Grace Lee Boggs dead at 100


Democracy Now is reporting that Detroit activist, educator, and author Grace Lee Boggs has died. She was 100.

Just 20 years ago, Grace Lee Boggs was a rather obscure local figure, a feminist, scholar, and author who carried on the campaign she waged with her late husband Jimmy. Then, in 1994, she co-founded Detroit Summer, “a multi-racial, inter-generational collective” that serves as a training ground for activists, attracting young people from around the country each year. And her longtime home on the city’s east side has been transformed into the nonprofit Boggs Center. Now there's even a Boggs charter school on Mitchell Street in Detroit.

We at Metro Times have written about her again and again. Last year, we named her the Best Local Social Activist in our Best of Detroit issue. Boggs believed that the crumbling of Detroit represents the failure of capitalism, and its rebirth will come not from the actions of elected leaders, but through action at the grassroots level, building up. In progressive circles around the world, she is revered. She was even the subject of a documentary on PBS, giving her the national prominence she has so long deserved. She marked her 100th birthday this summer, and continued into her old age to touch the lives of many, and inspired many more.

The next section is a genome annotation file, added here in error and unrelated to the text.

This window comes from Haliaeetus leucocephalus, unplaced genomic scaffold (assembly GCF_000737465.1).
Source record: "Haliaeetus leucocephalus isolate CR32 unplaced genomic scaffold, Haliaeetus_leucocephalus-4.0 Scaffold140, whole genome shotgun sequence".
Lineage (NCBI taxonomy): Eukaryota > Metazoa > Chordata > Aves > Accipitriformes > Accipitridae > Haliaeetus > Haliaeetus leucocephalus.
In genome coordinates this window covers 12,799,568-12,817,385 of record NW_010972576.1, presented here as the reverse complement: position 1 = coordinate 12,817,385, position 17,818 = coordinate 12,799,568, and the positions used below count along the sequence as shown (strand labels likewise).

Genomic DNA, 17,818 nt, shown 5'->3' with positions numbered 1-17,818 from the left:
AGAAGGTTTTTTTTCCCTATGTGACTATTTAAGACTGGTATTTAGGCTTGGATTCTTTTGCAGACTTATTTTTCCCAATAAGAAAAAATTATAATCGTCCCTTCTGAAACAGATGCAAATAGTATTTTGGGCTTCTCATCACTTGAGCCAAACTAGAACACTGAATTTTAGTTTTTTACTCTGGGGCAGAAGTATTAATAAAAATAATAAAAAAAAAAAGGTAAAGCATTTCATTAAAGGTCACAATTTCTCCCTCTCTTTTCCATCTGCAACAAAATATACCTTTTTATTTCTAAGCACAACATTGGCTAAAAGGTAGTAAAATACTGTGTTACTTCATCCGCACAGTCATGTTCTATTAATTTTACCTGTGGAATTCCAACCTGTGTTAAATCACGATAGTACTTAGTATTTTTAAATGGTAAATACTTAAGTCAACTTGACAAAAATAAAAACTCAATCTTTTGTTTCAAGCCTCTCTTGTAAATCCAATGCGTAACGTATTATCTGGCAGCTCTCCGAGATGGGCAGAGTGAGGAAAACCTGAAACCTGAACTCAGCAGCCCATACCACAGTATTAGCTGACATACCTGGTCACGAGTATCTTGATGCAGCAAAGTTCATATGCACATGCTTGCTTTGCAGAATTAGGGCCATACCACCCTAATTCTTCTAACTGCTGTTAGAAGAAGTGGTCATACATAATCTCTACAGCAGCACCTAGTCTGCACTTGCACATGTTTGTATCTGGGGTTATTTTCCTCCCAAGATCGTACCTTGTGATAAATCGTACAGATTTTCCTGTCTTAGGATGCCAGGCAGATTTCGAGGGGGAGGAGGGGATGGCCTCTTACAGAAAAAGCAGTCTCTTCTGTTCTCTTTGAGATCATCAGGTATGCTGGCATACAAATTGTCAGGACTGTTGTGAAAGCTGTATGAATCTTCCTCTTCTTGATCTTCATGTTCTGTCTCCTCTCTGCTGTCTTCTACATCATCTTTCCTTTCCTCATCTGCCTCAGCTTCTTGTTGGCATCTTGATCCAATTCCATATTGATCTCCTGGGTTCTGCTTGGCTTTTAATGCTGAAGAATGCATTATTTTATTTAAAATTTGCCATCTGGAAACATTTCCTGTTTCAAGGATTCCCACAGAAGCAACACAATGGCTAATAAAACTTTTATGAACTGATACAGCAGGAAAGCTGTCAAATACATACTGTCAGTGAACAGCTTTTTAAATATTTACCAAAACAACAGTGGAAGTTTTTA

According to Democracy Now, her friends and caretakers Shay Howell and Alice Jennings said, “She left this life as she lived it: surrounded by books, politics, people and ideas."

About The Author

Michael Jackman

Born in 1969 at Mount Carmel hospital in Detroit, Jackman grew up just 100 yards from the Detroit city line in east Dearborn. Jackman has attended New York University, the School of Visual Arts, Northwestern University and Wayne State University, though he never got a degree. He has worked as a bar back, busboy,...
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